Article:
The SilverStone NJ700 is a fully passive, 450-watt SFX power supply with an 80 Plus Platinum rating. It’s an impressive unit, not least because SilverStone managed to pull off a reasonably powerful passive PSU in this constrained form factor. It’s not necessarily a home run, but it gets a lot of things right.

Silverstone NJ450 efficiency

Source: KitGuru

Efficiency is great here, mostly meeting the 80 Plus Platinum requirements at 115 and 230 volts, based on KitGuru’s testing. They recorded an average efficiency of 90.63% at 115 volts and 91.74% at 230 volts, making this one of the most efficient 450-watt SFX power supplies you can buy.

Load regulation is also solid, with the 12-volt rail and all minor rails staying relatively close to their nominal values. Deviation on the 12-volt rail is particularly impressive, sitting at 0.28%. The minor rails don’t fare quite as well, but 1.21% and 1.81% on the 5- and 3.3-volt rails, respectively, are still great and above average.

SilverStone NJ450 load regulation

Source: KitGuru

The NJ450 has excellent ripple control. The worst-case measurement of ~18 mV on the 12-volt rail stays well below the ATX specification limit, while the 5- and 3.3-volt rails also showed solid ripple suppression. Ripple only increased noticeably once KitGuru pushed the NJ450 to 100% and 110% load, which shouldn’t happen in daily use. You’ll be safe here.

Overall, the SilverStone NJ450 is an impressive SFX power supply with good electrical performance and zero noise. The value proposition is a bit problematic considering its $200 asking price and short three-year warranty, but those seeking absolute silence from their SFX power supply won’t have much choice.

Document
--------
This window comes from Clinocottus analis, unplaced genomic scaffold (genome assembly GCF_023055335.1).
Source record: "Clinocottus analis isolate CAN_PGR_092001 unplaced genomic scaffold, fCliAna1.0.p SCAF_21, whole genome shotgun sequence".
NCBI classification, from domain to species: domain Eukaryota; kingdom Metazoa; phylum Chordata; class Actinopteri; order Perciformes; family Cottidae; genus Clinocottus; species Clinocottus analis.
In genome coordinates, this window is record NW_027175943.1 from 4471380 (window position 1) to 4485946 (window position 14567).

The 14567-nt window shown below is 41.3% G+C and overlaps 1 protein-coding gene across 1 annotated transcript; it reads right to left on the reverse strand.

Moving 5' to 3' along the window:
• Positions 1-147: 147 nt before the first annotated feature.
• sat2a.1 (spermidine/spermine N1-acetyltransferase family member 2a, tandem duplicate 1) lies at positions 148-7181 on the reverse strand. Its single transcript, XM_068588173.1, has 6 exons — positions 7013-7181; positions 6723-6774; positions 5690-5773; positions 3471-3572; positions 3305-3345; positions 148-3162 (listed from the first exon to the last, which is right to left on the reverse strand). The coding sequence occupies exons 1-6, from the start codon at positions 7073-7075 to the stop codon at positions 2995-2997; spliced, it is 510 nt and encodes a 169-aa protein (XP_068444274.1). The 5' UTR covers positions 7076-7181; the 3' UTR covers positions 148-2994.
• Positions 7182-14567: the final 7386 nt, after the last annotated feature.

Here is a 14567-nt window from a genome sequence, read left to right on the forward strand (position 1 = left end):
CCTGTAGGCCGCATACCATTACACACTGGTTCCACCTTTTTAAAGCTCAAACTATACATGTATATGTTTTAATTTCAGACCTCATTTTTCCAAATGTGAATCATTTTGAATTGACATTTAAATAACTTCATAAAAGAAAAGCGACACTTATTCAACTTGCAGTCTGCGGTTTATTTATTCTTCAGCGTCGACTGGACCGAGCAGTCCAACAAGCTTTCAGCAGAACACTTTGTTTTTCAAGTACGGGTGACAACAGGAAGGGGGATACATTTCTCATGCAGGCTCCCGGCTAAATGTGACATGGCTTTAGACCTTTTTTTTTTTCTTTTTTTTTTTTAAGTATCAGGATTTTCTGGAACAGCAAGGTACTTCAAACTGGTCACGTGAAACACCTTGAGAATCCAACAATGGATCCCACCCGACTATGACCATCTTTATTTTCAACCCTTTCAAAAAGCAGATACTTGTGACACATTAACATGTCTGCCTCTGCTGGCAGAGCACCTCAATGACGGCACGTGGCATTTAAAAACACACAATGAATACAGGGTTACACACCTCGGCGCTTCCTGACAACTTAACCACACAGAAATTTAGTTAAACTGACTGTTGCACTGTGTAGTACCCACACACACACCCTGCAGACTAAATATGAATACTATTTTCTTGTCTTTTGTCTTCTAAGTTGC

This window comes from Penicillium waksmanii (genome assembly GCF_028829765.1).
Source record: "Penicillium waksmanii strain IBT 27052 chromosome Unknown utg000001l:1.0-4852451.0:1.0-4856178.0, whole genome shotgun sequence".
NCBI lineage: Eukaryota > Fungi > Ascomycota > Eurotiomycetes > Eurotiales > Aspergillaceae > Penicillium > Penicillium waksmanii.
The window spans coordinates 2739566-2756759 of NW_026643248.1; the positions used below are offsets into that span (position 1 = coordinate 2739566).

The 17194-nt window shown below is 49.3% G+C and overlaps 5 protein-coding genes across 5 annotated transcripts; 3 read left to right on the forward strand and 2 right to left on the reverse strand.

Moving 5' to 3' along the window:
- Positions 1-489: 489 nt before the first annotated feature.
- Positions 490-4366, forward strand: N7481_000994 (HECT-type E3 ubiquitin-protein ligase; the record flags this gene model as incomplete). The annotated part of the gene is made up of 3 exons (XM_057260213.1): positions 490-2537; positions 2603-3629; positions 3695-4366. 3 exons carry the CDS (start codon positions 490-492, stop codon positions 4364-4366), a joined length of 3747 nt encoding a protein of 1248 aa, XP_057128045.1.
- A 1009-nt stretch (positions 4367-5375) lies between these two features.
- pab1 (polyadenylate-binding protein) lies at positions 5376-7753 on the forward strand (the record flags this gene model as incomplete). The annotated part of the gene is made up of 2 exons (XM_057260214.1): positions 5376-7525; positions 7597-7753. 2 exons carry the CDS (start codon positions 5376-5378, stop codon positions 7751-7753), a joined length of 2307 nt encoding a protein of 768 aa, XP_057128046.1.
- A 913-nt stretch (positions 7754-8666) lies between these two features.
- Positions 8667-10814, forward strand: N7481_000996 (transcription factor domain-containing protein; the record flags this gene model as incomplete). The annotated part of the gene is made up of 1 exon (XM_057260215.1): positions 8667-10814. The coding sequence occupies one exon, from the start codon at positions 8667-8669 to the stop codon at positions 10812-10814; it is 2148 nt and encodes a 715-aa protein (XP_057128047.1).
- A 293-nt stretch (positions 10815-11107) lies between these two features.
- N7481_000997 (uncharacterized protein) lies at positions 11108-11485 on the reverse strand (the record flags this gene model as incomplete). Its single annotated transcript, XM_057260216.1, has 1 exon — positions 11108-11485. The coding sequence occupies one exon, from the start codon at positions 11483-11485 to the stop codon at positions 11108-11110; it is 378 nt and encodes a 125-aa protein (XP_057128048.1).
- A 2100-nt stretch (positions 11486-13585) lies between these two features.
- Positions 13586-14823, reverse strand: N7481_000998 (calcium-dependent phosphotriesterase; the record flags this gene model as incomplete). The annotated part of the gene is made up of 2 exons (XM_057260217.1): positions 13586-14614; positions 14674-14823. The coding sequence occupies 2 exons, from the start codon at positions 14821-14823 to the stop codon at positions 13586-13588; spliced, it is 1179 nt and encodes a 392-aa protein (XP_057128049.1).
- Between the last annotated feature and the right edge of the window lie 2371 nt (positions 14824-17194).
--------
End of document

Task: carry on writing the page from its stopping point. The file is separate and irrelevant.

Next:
Before You Buy

Shopping for an SFX power supply is complicated, but no more complicated than buying a power supply unit in general. So if you’re curious about how to choose a power supply unit, you can check our guide to choosing a PSU. Here, we’ll stick to discussing an SFX-specific topic, namely the minor differences between SFX and SFX-L PSUs.

ATX, SFX-L, and SFX PSUs side-by-side

There are two compact power supply form factors, SFX and SFX-L. As the shared naming suggests, the two are more similar than they are different. Both are 4.92 inches wide and 2.5 inches tall but differ in length. SFX power supplies are 3.93 inches long, while an SFX-L power supply will be 4.92 inches long.

Generally, most compact cases will support SFX and SFX-L power supplies, with the choice between the two entirely up to you. However, some ultra-compact mITX cases, like the SGPC K49, only have room for SFX power supplies. So, check and double-check before buying your PSU, especially if you’re building in a small Mini-ITX case.

Closing Thoughts

Just because you’re forced to use an SFX power supply in a small form factor rig doesn’t mean you should settle for any old PSU and just slam it in there. Sure, you may have fewer options, but looking for the best SFX power supplies is much like any standard PSU: pay attention to the electrical performance, efficiency, and wattage, and you should be set.

If you need a lot of power, there’s no looking past the Corsair SF750. It’s likely the best SFX power supply out there, and comes with one of the better warranties too. If you don’t need that much power, the SF600 is equally good and a strong candidate for mid-power builds.

All the best!